The harpē (ἅρπη) was a type of sword or sickle; a sword with a sickle protrusion along one edge near the tip of the blade. The harpe is mentioned in Greek and Roman sources, and almost always in mythological contexts.

Perseus with the Head of Medusa depicts Perseus armed with a harpe sword when he beheaded Medusa.

Harpe in mythologyEdit

The harpe sword is most notably identified as the weapon used by Cronus to castrate and depose his father, Uranus.[according to whom?] Alternately, that weapon is identified as a more traditional sickle or scythe.[according to whom?] The harpe, scythe or sickle was either a flint or adamantine (diamond) blade, and was provided to Cronus by his mother, Gaia. According to an ancient myth recorded in Hesiod's Theogony, Uranus had cast his and Gaia's children, the Cyclopes and Hecatonchires, down into Tartarus. The enraged Gaia plotted Uranus' downfall. She beseeched each of her sons to rise up against Uranus but was refused by all but the youngest, Cronus. So, Gaia provided him with the weapon, and when Uranus next came to lie with Gaia, Cronus leapt up into action and castrated his father, overthrowing him and driving him away forever. Thus, the blade (whether harpe, sickle or scythe) became a symbol of Cronus's power.

Perseus, a grandson of Cronus, is also regularly depicted in statues and sculpture armed with a harpe sword in his quest to slay the Gorgon, Medusa, and recover her head to use against Ceto. Perseus was provided with such a sword by his father, Zeus (Cronus' youngest son and later overthrower), who also used the harpe to battle Typhon. Of Zeus's children, Hermes had also used the harpe to slay the titan Argus, and Heracles had defeated the Hydra with the same weapon. It is from these exchanges that the harpe got nicknames such as the Scythe of Cronus or the Sickle of Zeus.[1]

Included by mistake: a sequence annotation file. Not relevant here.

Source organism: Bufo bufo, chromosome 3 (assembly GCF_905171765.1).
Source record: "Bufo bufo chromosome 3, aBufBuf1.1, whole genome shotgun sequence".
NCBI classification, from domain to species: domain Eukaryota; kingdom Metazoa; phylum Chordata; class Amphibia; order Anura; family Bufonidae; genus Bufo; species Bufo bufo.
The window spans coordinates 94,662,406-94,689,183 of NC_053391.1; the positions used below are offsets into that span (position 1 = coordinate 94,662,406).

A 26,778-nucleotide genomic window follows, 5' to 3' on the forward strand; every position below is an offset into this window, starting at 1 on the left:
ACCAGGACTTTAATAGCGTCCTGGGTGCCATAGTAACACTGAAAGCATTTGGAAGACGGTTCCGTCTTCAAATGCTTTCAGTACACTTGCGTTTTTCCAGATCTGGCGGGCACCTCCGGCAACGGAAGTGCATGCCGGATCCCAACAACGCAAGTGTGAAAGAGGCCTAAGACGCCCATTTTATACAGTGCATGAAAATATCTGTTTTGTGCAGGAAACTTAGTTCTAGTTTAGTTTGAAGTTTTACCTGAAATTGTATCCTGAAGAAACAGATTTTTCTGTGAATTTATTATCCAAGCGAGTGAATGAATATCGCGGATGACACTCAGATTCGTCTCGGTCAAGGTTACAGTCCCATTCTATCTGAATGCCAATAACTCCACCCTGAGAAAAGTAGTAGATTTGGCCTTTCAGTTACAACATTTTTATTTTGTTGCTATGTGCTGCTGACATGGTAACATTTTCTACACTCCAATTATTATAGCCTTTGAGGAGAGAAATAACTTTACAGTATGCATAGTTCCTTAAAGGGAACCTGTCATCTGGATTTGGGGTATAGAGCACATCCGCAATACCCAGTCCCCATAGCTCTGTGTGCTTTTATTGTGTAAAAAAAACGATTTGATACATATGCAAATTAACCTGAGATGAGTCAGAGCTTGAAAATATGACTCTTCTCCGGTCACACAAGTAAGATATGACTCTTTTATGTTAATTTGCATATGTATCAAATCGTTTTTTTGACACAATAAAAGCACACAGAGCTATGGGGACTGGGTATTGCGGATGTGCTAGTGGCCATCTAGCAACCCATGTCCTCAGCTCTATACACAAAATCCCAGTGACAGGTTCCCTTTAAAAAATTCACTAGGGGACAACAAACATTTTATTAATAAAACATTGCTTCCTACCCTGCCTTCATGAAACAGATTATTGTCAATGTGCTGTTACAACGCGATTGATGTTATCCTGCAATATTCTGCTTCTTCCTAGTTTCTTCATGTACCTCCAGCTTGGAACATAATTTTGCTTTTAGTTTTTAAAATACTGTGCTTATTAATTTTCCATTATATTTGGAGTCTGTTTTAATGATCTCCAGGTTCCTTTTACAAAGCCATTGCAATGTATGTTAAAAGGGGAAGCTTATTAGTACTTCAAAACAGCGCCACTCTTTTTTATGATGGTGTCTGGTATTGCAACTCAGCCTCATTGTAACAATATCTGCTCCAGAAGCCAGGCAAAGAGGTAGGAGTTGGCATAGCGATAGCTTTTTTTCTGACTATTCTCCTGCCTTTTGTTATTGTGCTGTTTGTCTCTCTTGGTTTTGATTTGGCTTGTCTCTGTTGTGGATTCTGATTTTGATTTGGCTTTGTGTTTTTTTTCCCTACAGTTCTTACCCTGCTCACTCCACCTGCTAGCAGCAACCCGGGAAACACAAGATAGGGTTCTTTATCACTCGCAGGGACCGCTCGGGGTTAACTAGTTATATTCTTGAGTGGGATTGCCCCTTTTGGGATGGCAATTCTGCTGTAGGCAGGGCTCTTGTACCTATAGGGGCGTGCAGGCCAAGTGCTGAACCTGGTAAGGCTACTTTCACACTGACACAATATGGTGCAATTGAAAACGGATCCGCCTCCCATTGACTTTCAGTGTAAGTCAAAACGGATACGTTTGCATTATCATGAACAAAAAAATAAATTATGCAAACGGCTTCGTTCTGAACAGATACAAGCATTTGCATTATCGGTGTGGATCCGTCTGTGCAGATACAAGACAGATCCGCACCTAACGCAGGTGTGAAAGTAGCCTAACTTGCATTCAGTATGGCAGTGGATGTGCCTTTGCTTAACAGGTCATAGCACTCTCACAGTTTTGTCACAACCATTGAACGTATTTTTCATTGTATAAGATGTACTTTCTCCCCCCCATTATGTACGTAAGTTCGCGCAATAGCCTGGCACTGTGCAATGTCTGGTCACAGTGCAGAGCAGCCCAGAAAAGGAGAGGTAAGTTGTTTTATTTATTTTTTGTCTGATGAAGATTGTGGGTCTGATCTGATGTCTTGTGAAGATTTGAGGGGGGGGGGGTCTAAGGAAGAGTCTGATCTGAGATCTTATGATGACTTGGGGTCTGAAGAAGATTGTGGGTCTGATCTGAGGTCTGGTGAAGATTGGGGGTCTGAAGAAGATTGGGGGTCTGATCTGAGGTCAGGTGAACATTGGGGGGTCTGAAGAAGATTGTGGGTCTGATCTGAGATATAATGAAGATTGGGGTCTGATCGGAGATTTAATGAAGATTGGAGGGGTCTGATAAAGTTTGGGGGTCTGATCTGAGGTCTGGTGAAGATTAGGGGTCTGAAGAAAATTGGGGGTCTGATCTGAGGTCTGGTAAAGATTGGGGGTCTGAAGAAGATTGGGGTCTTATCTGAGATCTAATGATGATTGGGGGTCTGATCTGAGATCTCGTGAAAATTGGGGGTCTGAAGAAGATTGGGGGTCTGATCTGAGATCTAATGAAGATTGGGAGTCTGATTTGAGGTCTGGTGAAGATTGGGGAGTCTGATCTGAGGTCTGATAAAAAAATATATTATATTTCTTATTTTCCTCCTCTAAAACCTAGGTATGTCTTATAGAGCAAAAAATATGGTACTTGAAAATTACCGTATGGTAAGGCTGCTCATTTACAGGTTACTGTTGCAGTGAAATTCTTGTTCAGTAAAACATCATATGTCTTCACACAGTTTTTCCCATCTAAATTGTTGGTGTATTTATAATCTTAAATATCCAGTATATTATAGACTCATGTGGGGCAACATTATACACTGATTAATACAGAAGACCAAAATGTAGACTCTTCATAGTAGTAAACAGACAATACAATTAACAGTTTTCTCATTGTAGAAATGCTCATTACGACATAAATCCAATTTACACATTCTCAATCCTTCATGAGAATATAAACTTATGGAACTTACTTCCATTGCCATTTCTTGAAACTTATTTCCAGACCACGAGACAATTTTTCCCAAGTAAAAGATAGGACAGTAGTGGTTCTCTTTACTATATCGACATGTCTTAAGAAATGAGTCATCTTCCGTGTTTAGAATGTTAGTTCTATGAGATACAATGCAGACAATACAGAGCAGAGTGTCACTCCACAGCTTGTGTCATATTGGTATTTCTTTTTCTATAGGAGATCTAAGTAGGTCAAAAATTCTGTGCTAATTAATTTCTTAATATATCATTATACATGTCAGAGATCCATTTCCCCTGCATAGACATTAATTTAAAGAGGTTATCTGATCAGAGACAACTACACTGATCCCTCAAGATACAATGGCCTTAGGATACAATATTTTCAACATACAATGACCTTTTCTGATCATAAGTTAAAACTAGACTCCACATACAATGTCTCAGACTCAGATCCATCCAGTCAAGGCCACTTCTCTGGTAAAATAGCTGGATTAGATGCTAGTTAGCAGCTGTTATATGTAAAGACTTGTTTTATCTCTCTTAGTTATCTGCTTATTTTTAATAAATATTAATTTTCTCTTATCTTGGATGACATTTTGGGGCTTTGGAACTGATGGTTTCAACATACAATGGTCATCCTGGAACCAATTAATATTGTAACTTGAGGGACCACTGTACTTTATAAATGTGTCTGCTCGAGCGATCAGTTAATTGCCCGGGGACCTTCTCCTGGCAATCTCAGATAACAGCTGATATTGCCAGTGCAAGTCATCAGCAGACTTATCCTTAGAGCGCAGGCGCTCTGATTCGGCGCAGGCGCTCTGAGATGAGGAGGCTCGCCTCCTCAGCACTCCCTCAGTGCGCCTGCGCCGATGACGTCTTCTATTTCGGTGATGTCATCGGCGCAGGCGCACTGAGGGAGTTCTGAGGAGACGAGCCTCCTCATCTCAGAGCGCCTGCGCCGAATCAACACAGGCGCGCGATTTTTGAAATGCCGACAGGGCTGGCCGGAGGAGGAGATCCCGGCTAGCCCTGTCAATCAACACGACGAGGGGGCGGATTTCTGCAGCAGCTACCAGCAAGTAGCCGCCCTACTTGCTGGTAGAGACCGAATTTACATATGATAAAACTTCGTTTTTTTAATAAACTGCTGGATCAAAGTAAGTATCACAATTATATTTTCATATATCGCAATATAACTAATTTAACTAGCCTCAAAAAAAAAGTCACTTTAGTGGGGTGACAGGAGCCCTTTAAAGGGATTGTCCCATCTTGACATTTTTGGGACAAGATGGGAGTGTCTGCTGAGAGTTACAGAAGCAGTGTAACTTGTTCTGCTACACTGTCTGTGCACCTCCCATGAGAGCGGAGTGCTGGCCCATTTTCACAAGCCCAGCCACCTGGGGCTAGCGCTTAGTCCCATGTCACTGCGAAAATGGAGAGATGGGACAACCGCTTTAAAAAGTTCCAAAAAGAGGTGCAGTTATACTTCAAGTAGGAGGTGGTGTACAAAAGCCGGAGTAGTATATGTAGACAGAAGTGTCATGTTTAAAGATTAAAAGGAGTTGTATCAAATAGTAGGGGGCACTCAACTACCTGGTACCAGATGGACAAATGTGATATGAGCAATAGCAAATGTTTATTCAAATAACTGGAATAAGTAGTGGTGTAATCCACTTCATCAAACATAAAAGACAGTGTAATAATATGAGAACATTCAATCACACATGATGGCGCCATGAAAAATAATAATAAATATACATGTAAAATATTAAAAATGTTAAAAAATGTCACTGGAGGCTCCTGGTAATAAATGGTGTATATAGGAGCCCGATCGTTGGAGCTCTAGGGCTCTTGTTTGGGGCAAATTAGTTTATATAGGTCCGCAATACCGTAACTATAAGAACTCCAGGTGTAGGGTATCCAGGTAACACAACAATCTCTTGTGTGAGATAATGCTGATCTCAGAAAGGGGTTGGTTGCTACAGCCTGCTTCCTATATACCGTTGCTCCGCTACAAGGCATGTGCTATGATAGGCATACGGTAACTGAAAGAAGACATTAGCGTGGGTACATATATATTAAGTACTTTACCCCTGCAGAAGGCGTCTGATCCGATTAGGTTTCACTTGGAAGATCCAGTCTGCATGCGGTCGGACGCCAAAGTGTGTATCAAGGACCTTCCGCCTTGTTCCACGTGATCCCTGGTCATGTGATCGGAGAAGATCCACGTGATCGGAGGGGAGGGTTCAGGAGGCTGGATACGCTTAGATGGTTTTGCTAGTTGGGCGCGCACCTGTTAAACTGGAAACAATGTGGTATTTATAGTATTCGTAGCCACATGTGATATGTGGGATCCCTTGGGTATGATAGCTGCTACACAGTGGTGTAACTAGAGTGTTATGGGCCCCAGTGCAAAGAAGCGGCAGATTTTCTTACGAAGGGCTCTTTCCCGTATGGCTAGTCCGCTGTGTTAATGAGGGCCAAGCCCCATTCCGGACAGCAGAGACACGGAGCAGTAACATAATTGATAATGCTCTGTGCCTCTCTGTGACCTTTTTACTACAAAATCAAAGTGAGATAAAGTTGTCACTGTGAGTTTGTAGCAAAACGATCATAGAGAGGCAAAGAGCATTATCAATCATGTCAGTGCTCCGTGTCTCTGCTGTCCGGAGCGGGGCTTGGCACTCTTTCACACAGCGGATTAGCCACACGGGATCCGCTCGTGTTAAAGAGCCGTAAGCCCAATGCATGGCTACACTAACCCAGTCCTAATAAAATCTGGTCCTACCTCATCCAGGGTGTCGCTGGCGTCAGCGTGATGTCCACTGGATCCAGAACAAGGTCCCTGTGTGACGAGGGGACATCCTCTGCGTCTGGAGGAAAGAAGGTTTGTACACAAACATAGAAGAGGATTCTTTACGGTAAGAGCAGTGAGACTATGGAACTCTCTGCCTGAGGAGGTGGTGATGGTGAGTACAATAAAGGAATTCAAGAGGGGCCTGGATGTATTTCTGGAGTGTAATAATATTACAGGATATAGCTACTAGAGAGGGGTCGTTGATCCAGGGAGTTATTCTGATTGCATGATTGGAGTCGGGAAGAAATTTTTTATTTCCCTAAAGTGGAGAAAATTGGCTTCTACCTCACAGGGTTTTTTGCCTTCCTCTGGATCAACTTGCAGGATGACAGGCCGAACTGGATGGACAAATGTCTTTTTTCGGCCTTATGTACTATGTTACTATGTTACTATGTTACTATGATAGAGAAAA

Art representationEdit

In Greek and Roman art it is variously depicted, but it seems that originally it was a khopesh-like sickle-sword from Egypt.[2] Later depictions often show it as a combination of a sword and sickle, and this odd interpretation is explicitly described in the 2nd century Leucippe and Clitophon.[3] The image of Perseus shown with the sword is considered a modern representation by Benvenuto Cellini, an Italian sculptor and goldsmith. In ancient representation, the harpe can be seen on a collage vase in the Museum of Fine Arts Boston. This piece shows Perseus after decapitating the Gorgon, Medusa, her head in the kibisis-bag shown in Perseus' left hand as he carries the harpe in his right as he runs to Athena. The image of Perseus is doubled to show his fast pace.[4]

See alsoEdit


  1. ^ Bane, Theresa (2020). Encyclopedia of Mythological Objects. McFarland, Incorporated, Publishers. p. 84. ISBN 9781476639208.
  2. ^ Burton, Richard (1884). The Book of the Sword. Chatto and Windus. p. 180. ISBN 9780598443311.
  3. ^ Achilles Tatius, Leucippe and Clitophon 3.7.8—9: neither shall they die in the right hand, neither shall they die, nor shall the sword be broken. If a man falls under my face, and if one half of the iron sword is in danger of dying, it is not.
  4. ^ "P23.19B PERSEUS & ATHENA". Theoi. Retrieved 6 December 2020.